Mark 8:36 Parallel Verses [⇓ See commentary ⇓]

Mark 8:36, NIV: "What good is it for someone to gain the whole world, yet forfeit their soul?"

Mark 8:36, ESV: "For what does it profit a man to gain the whole world and forfeit his soul?"

Mark 8:36, KJV: "For what shall it profit a man, if he shall gain the whole world, and lose his own soul?"

Mark 8:36, NASB: "For what does it benefit a person to gain the whole world, and forfeit his soul?"

Mark 8:36, NLT: "And what do you benefit if you gain the whole world but lose your own soul?"

Mark 8:36, CSB: "For what does it benefit someone to gain the whole world and yet lose his life?"

What does Mark 8:36 mean? [⇑ See verse text ⇑]

In the prior verse, the English word "save" was translated from the Greek root word sozo. It means to be kept safe from harm or evil. In a parallel statement, Jesus now refers to those who would try to "gain" the world using the Greek root word kerdainō. This term refers to "winning or gaining," but it also carries the idea of being spared or rescued.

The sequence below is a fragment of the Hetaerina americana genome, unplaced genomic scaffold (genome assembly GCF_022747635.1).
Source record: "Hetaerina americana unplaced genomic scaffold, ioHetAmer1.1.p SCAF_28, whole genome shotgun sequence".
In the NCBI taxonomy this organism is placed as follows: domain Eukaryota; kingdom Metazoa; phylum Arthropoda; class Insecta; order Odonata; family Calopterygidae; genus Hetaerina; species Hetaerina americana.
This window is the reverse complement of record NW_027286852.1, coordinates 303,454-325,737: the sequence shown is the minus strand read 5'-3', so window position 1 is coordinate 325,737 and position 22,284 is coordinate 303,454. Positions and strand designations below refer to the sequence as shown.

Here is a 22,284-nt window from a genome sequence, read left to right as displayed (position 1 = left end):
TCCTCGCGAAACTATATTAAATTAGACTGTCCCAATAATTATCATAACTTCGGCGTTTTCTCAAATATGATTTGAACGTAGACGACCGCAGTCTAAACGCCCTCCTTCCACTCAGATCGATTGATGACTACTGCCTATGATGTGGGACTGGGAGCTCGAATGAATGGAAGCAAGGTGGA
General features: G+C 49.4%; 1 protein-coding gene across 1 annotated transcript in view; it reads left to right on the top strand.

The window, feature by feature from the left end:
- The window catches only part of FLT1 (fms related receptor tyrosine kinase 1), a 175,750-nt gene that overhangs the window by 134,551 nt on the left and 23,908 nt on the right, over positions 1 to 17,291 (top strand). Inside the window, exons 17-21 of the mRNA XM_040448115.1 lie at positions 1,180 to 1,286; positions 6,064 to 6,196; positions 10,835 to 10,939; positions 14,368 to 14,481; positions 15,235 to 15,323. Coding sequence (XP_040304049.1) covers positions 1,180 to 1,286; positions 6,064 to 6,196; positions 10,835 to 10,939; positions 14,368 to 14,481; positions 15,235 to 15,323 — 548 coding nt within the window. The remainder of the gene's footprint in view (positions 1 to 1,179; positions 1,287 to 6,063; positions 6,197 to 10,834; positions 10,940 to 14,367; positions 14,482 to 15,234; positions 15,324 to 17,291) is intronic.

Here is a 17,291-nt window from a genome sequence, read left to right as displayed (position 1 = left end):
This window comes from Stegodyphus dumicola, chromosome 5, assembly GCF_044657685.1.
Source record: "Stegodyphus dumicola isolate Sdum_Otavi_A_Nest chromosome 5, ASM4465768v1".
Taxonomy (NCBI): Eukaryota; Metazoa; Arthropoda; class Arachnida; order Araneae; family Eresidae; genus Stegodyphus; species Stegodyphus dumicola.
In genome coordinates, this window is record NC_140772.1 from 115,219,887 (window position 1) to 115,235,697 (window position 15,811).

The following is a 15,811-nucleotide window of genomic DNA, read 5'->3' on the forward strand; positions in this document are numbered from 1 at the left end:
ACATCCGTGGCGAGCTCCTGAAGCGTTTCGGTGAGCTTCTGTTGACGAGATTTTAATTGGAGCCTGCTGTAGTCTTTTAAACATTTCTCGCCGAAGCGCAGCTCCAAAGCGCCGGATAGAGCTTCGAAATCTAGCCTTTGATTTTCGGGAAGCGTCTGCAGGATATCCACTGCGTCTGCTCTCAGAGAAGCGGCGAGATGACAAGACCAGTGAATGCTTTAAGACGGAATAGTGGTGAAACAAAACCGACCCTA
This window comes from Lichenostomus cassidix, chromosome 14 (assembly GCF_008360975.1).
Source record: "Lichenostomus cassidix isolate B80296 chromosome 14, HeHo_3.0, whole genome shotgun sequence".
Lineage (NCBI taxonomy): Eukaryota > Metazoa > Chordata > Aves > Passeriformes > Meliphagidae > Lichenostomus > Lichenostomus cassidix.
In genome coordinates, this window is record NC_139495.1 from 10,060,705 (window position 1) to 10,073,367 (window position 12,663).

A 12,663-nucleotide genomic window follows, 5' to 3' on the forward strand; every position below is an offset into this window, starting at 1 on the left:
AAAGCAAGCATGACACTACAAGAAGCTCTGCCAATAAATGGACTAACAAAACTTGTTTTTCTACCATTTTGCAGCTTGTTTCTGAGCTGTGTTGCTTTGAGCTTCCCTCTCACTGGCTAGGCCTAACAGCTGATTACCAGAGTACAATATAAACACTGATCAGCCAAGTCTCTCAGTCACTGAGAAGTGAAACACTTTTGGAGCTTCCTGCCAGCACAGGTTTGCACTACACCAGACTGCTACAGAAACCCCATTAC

"Soul" is the same as "life" in Mark 8:35. It can mean literal breathing life or the core soul of a person. "World" is from the Greek root word kosmos. It can mean the earth, all the people of the earth, or the ungodly elements of creation, but it can also mean order or government.

Jesus condemns people's desire for "the world." Despite the expectations of almost everybody, He did not come to bring political order to Israel. He criticizes hypocrites such as the Pharisees for twisting the God-worshiping activities of giving (Matthew 6:1) and praying (Matthew 6:5) into attempts to earn the world's approval. And He says that earthly riches create a strong barrier between would-be Christ followers and the kingdom of God (Mark 10:17–25).

We often see this world as having everything we need for a happy and fulfilled life—and in the beginning, that was so (Genesis 1:29–31). But even then, there was nothing in the world more precious than our life—our immortal soul's potential to live for eternity in paradise with God. Jesus knew this when Satan offered Him the world (Matthew 4:8–10). Not only would Jesus not sacrifice His own integrity for the world, He would not sacrifice our souls for our comfort.

The Gospel of Mark was written shortly after "John Mark," whom most scholars believe is the author of this Gospel, abandoned Paul and Barnabas in the middle of a missions trip (Acts 13:5,13). Mark has just recorded that Jesus equated Peter's influence with that of Satan (Mark 8:33). In a few short chapters, Peter will deny that he ever knew Jesus (Mark 14:66–72). This must have been a convicting passage for Peter and Mark to write.